I have four daughters, the youngest, who in her mid 20's is a true child of the Internet. I have four daughters, the youngest, who in her mid 20's is a true child of the Internet. The kind of conversations I have with her run along these lines.... In the olden days we did not have television until I left school and they had a thing called print magazines, that reported events between two weeks and four months after they happened. And her sceptical response... Hoh! Daddy, Hoh!
Posted on 14 Apr
Go fast girls - 49er FX sailors Paris Henken and Helena Scutt
Paris Henken and Helena Scutt will be representing the USA at the Rio 2016 Olympics, which will be their first Olympiad. American’s Paris Henken (20) and Helena Scutt (23) recently won a berth to represent the USA at the Rio 2016 Olympics in the high-performance 49er FX skiff, a goal that the team has been working on for almost three years. While this is their first Games, writing them off as Olympic newbies would require ignoring their recent results and their strong teamwork.
Posted on 13 Apr
World Sailing Cup V3 - A Dead Rat in a Shoe or Spring Daffodils?
While a host of major sailing events go from strength to strength, the Sailing World Cup has very major issues. Last night my Irish better half was sitting beside me on the sofa watching an Australian version of the popular TV Cooking Program My Kitchen Rules on a tablet with her headphones while I was watching Diehard II for the seventeenth time (it’s a boy thing) on TV. She suddenly spluttered and laughed, took off her headphones and motioned for me to mute Diehard. (Seriously!!)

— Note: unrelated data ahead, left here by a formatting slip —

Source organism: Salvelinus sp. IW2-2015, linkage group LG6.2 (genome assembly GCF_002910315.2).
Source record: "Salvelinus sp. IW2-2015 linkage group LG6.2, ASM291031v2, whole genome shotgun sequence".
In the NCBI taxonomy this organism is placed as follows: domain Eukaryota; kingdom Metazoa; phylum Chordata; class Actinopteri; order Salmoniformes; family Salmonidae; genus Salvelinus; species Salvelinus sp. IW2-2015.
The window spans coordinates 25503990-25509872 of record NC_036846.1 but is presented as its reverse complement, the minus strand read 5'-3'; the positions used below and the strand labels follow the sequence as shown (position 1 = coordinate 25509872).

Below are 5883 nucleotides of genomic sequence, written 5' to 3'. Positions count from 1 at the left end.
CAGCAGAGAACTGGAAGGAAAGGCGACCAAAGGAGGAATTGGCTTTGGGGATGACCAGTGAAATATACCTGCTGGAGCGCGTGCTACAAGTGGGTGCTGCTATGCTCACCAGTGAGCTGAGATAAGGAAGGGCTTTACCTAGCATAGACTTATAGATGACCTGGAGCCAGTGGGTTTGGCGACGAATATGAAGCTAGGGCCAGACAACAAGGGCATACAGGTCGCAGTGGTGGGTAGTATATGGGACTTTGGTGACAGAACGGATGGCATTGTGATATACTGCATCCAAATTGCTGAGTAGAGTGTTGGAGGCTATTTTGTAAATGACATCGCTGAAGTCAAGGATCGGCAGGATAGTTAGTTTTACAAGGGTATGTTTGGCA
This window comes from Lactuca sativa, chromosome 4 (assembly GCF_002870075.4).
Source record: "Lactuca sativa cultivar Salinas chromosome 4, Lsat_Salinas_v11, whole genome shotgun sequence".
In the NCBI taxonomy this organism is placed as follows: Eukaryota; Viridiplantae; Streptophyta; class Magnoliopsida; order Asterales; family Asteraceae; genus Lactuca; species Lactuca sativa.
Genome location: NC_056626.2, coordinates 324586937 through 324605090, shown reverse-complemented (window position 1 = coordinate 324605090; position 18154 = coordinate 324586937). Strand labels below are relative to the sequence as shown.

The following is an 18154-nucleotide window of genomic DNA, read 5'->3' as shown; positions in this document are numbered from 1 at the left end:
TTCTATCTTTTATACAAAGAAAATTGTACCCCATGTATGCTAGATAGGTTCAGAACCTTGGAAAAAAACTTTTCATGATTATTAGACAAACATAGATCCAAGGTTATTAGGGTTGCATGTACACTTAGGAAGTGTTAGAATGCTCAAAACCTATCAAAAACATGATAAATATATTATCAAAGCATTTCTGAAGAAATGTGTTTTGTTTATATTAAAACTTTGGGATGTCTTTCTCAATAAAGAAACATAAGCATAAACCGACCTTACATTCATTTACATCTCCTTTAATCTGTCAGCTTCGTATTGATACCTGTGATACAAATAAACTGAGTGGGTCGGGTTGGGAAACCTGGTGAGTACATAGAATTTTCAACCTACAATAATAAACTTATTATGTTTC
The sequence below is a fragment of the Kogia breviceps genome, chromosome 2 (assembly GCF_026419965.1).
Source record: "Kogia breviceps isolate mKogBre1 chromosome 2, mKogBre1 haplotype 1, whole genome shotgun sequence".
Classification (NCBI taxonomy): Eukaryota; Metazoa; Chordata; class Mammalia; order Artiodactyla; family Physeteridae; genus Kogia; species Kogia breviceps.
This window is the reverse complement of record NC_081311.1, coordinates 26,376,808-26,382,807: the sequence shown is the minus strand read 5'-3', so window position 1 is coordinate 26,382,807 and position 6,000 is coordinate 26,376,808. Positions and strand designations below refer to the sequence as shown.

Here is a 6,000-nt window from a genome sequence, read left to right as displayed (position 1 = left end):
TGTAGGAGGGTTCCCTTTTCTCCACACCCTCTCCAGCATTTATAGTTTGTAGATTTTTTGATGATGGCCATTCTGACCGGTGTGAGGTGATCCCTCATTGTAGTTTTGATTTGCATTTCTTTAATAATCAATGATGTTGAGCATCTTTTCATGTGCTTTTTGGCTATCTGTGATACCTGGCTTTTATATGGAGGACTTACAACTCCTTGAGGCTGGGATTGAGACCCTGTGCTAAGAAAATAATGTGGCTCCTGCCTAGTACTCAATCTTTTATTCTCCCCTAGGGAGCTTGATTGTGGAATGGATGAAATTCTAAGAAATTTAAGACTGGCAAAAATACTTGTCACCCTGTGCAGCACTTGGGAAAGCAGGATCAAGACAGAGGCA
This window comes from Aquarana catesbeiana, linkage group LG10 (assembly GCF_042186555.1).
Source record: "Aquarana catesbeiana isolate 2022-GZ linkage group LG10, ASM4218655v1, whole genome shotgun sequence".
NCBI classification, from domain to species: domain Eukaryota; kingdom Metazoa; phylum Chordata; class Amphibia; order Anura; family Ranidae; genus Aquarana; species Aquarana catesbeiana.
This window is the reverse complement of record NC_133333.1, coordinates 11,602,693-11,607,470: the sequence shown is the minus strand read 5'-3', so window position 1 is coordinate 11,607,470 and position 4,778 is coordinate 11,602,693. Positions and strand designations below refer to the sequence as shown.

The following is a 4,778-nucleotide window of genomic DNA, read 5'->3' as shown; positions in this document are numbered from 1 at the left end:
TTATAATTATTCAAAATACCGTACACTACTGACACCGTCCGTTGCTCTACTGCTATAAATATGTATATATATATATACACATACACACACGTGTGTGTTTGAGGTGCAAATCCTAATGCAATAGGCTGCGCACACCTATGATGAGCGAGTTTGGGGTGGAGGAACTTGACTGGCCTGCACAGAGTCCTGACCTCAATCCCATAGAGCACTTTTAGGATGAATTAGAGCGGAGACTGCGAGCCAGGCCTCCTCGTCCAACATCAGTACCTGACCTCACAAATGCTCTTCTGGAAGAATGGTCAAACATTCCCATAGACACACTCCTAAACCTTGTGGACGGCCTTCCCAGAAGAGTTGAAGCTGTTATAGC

Posted on 9 Apr
Volvo Ocean Race appoints stadium racing pioneer as new CEO
Sail-World forecast the appointment of Mark Turner as Volvo Ocean Race CEO a month ago. We profiled Turner at that time. Sail-World forecast the appointment of Mark Turner as Volvo Ocean Race CEO a month ago. We profiled Turner at that time. Today his appointment has been confirmed.
Posted on 31 Mar
Large spectator fleet heading north for boat watching season
I’m absolutely not going to lay claim to the phrase, but it is insanely apt and hilarious all at the same time, however. I’m absolutely not going to lay claim to the phrase. It is insanely apt and hilarious, all at the same time, however. Well then, boat watching season is definitely upon us once more. The whales will soon be gathering again off the coast of Queensland to observe all manner of racing and cruising craft as they head North for a Winter in the sun.
Posted on 29 Mar
Laser creator Ian Bruce passes away (1933 - 2016)
Ian Bruce, driving force behind the Laser dinghy, sadly passed away at his daughter's home on Monday March 21 2016. Ian Bruce, driving force behind the Laser dinghy, sadly passed away at his daughter's home on Monday March 21 2016. His legacy to our sport, Canadian sailing and his beloved Royal St. Lawrence Yacht Club will be praised and honoured for years to come.
Posted on 24 Mar
North Technology - Southern SparsT Clewring AC72Naiad